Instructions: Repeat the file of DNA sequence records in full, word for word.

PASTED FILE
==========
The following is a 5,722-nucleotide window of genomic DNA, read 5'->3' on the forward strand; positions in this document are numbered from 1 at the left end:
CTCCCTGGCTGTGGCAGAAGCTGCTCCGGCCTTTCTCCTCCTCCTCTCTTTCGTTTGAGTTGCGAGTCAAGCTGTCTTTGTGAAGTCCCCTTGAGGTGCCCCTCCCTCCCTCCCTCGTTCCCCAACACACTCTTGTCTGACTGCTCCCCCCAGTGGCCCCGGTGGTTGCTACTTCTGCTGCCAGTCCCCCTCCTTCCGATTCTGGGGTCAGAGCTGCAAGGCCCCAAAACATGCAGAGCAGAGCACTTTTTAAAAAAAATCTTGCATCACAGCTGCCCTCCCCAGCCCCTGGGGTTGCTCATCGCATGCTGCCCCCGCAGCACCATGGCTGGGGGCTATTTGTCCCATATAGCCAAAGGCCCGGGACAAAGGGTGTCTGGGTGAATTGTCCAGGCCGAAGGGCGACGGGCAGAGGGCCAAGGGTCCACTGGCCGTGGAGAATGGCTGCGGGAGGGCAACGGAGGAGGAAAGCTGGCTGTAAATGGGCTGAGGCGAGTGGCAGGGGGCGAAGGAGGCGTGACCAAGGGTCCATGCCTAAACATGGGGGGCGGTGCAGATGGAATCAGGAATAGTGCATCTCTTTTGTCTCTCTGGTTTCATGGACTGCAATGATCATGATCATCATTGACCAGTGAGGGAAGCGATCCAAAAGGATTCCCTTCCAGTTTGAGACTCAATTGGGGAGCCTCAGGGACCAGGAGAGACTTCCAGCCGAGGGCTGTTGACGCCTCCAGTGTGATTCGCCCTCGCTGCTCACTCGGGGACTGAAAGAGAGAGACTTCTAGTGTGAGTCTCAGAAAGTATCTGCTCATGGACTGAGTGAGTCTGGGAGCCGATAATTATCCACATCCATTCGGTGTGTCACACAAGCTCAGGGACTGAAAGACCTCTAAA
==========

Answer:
The following is a 5,722-nucleotide window of genomic DNA, read 5'->3' on the forward strand; positions in this document are numbered from 1 at the left end:
CTCCCTGGCTGTGGCAGAAGCTGCTCCGGCCTTTCTCCTCCTCCTCTCTTTCGTTTGAGTTGCGAGTCAAGCTGTCTTTGTGAAGTCCCCTTGAGGTGCCCCTCCCTCCCTCCCTCGTTCCCCAACACACTCTTGTCTGACTGCTCCCCCCAGTGGCCCCGGTGGTTGCTACTTCTGCTGCCAGTCCCCCTCCTTCCGATTCTGGGGTCAGAGCTGCAAGGCCCCAAAACATGCAGAGCAGAGCACTTTTTAAAAAAAATCTTGCATCACAGCTGCCCTCCCCAGCCCCTGGGGTTGCTCATCGCATGCTGCCCCCGCAGCACCATGGCTGGGGGCTATTTGTCCCATATAGCCAAAGGCCCGGGACAAAGGGTGTCTGGGTGAATTGTCCAGGCCGAAGGGCGACGGGCAGAGGGCCAAGGGTCCACTGGCCGTGGAGAATGGCTGCGGGAGGGCAACGGAGGAGGAAAGCTGGCTGTAAATGGGCTGAGGCGAGTGGCAGGGGGCGAAGGAGGCGTGACCAAGGGTCCATGCCTAAACATGGGGGGCGGTGCAGATGGAATCAGGAATAGTGCATCTCTTTTGTCTCTCTGGTTTCATGGACTGCAATGATCATGATCATCATTGACCAGTGAGGGAAGCGATCCAAAAGGATTCCCTTCCAGTTTGAGACTCAATTGGGGAGCCTCAGGGACCAGGAGAGACTTCCAGCCGAGGGCTGTTGACGCCTCCAGTGTGATTCGCCCTCGCTGCTCACTCGGGGACTGAAAGAGAGAGACTTCTAGTGTGAGTCTCAGAAAGTATCTGCTCATGGACTGAGTGAGTCTGGGAGCCGATAATTATCCACATCCATTCGGTGTGTCACACAAGCTCAGGGACTGAAAGACCTCTAAA